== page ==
The Tetlin River Fire near Tok is now estimated at approximately 700 acres and continues to pose a threat to the village of Tetlin as more than 100 firefighters from the Alaska Division of Forestry and BLM Alaska Fire Service work to contain it.
More crews were expected to arrive on the fire today and fire managers were bracing for another hot, windy day that will pose a challenge for firefighters. The National Weather Service has issued a Red Flag Warning for the eastern Interior for high winds, low relative humidity and hot temperatures.
No evacuations have been ordered for the village, though elders have been have been asked to be prepared to leave if the fire advances on the village. The fire is threatening approximately 120 residences in the village, which is located about 16 miles off the Alaska Highway.
The fire is located south of the Tanana River, just outside the Tetlin National Wildlife Refuge. It is approximately 20 miles south of Tok. Traffic on the highway has not been impacted.
At least three more crews were expected to join the suppression effort today to keep the fire from further encroaching on the village. The fire bumped into the airstrip outside the village Friday night and firefighters’ main objective at this point is to protect the village and airstrip. The fire is burning mainly in black spruce with some hardwoods mixed in.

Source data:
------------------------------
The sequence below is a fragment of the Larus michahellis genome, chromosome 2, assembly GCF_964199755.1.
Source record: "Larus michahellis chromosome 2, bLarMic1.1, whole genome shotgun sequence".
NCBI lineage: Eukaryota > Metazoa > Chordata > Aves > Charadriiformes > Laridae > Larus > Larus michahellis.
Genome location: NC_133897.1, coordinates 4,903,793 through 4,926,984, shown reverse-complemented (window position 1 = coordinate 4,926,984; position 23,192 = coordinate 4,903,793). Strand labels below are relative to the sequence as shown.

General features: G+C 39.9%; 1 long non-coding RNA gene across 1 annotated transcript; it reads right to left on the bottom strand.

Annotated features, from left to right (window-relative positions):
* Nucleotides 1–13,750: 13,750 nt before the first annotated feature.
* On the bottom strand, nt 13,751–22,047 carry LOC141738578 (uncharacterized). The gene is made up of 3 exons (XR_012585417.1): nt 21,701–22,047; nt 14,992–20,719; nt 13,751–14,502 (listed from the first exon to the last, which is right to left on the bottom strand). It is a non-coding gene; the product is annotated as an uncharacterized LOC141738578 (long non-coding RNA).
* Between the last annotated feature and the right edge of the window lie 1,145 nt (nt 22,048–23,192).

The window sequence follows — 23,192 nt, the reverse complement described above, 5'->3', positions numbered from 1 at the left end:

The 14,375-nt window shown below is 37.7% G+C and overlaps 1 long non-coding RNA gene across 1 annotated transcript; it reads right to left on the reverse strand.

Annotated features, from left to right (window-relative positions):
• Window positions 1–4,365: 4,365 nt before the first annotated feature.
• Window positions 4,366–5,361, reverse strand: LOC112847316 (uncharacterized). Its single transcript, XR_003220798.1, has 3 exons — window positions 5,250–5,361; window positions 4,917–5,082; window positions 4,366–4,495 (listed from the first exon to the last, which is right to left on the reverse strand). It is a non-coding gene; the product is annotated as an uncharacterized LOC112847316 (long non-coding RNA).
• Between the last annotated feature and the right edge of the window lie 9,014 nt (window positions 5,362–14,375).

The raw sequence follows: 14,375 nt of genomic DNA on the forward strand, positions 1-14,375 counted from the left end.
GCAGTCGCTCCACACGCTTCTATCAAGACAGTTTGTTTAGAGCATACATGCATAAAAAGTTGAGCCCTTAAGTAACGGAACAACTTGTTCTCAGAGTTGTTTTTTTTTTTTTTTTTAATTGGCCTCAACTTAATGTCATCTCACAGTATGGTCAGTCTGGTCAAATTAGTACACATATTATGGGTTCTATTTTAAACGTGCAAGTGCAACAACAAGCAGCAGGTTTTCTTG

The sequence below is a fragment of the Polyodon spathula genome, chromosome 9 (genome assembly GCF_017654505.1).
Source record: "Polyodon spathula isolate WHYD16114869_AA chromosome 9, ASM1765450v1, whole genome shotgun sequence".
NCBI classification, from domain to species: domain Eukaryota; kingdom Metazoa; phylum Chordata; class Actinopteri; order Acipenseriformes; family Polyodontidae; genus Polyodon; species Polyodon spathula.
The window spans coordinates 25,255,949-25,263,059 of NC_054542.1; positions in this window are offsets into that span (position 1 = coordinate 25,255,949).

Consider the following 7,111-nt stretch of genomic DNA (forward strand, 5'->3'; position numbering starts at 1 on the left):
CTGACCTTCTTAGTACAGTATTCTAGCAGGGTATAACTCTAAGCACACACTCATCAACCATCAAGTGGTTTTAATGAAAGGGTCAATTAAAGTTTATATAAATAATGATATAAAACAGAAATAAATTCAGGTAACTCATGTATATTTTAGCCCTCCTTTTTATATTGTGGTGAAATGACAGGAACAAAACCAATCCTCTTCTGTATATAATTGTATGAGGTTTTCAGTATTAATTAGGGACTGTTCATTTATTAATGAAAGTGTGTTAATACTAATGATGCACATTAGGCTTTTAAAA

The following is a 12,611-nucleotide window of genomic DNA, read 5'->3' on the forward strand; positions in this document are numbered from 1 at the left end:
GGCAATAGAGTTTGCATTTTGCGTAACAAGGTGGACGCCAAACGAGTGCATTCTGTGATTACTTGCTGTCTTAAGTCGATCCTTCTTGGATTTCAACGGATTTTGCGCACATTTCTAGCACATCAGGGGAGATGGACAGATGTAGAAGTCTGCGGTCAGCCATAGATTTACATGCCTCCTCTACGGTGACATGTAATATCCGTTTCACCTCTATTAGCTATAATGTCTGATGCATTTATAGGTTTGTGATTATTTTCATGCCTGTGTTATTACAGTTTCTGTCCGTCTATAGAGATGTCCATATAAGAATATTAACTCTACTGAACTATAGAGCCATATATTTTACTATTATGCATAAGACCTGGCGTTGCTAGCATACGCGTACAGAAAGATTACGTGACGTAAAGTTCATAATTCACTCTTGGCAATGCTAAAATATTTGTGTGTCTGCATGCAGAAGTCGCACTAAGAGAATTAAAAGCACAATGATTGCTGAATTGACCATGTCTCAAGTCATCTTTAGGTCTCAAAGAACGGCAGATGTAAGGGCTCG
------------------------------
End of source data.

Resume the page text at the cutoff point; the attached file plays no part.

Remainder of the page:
Crews will also work on securing the northern flank of the fire today and begin working around the edge of the fire. Boats from the village of Tetlin have been hired to shuttle firefighters on the ground
The fire grew rapidly on Friday after the Division of Forestry received a report of smoke on the Tetlin River at approximately 10 a.m. The fire was estimated at 50 acres by 4:30 p.m. and grew to 130 acres by 5:45 p.m. It ballooned to 300 acres by 6:20 p.m. and was estimated at roughly 700 acres by midnight.
Sixteen smokejumpers from the BLM Alaska Fire Service were mobilized to the fire, in addition to multiple aircraft that were ordered to drop water and retardant on the fire to slow its spread. The aircraft worked into the late evening doing water and retardant drops and they will return to the fire today to do more of the same.
The cause of the fire is unknown at this time but is believed to be human caused and is under investigation.